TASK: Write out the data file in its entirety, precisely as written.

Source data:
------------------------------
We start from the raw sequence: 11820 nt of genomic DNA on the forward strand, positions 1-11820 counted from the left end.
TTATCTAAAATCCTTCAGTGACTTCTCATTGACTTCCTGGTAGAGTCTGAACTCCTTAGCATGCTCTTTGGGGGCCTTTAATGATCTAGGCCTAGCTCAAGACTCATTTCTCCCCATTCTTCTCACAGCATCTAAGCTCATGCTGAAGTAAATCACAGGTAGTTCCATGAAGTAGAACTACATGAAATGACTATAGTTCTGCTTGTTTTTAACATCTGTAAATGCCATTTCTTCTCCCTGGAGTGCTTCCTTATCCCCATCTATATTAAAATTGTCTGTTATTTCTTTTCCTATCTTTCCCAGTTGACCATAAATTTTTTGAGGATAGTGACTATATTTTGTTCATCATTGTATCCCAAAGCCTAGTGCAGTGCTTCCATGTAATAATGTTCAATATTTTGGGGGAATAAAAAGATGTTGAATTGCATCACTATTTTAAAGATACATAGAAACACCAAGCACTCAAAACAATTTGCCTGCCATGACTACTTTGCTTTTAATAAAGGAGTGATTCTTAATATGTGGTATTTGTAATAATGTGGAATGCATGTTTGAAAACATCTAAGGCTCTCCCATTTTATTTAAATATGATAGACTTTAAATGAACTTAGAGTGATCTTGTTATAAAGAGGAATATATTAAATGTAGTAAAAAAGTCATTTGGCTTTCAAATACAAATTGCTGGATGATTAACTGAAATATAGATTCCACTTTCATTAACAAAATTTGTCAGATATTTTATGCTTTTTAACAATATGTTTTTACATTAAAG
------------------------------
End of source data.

We start from the raw sequence: 11820 nt of genomic DNA on the forward strand, positions 1-11820 counted from the left end.
TTATCTAAAATCCTTCAGTGACTTCTCATTGACTTCCTGGTAGAGTCTGAACTCCTTAGCATGCTCTTTGGGGGCCTTTAATGATCTAGGCCTAGCTCAAGACTCATTTCTCCCCATTCTTCTCACAGCATCTAAGCTCATGCTGAAGTAAATCACAGGTAGTTCCATGAAGTAGAACTACATGAAATGACTATAGTTCTGCTTGTTTTTAACATCTGTAAATGCCATTTCTTCTCCCTGGAGTGCTTCCTTATCCCCATCTATATTAAAATTGTCTGTTATTTCTTTTCCTATCTTTCCCAGTTGACCATAAATTTTTTGAGGATAGTGACTATATTTTGTTCATCATTGTATCCCAAAGCCTAGTGCAGTGCTTCCATGTAATAATGTTCAATATTTTGGGGGAATAAAAAGATGTTGAATTGCATCACTATTTTAAAGATACATAGAAACACCAAGCACTCAAAACAATTTGCCTGCCATGACTACTTTGCTTTTAATAAAGGAGTGATTCTTAATATGTGGTATTTGTAATAATGTGGAATGCATGTTTGAAAACATCTAAGGCTCTCCCATTTTATTTAAATATGATAGACTTTAAATGAACTTAGAGTGATCTTGTTATAAAGAGGAATATATTAAATGTAGTAAAAAAGTCATTTGGCTTTCAAATACAAATTGCTGGATGATTAACTGAAATATAGATTCCACTTTCATTAACAAAATTTGTCAGATATTTTATGCTTTTTAACAATATGTTTTTACATTAAAG